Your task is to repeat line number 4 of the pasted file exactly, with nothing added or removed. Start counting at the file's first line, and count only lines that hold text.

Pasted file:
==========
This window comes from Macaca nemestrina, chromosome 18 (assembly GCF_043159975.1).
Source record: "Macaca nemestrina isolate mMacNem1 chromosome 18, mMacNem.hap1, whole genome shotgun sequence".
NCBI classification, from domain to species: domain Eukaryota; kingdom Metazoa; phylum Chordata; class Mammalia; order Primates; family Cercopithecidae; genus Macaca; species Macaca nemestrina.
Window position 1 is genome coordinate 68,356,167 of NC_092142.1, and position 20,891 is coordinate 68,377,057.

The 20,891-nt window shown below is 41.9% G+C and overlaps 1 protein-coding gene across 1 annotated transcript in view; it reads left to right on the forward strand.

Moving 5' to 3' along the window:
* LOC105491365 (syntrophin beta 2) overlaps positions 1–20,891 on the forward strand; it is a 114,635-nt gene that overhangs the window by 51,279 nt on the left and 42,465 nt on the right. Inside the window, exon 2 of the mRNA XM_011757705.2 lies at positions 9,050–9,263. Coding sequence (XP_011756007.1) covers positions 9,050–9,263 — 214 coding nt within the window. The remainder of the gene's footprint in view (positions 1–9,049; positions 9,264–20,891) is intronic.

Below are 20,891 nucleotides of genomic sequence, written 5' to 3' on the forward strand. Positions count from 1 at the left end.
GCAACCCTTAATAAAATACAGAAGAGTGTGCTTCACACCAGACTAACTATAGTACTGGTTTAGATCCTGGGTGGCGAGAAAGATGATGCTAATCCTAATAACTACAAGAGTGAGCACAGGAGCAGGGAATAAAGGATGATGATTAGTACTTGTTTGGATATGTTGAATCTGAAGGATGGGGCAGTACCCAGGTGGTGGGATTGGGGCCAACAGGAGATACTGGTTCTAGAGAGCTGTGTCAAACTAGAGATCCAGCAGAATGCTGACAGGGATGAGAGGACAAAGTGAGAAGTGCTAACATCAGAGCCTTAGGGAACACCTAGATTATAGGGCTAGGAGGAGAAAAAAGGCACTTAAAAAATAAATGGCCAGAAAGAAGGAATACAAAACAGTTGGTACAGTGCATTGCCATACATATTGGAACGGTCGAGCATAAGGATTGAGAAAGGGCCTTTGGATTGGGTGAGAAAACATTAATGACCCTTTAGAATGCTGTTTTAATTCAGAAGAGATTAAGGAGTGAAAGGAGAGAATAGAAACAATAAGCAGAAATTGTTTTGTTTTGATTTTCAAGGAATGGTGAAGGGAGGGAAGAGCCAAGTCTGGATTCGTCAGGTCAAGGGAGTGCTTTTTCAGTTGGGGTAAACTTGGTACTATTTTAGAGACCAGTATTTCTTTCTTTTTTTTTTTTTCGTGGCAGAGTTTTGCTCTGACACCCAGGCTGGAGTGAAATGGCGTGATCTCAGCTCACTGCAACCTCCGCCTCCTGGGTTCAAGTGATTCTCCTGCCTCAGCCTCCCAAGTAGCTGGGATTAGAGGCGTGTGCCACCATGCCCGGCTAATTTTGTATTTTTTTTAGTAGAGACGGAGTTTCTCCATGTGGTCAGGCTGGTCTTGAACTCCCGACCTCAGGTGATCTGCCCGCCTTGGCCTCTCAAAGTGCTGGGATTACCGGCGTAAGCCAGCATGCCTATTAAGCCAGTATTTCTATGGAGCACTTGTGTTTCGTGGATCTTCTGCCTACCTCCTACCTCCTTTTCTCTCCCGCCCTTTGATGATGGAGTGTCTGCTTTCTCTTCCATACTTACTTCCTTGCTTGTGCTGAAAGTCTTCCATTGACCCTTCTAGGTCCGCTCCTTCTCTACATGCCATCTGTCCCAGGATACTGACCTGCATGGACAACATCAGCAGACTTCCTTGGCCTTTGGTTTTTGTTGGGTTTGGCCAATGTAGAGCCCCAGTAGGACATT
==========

Window position 1 is genome coordinate 68,356,167 of NC_092142.1, and position 20,891 is coordinate 68,377,057.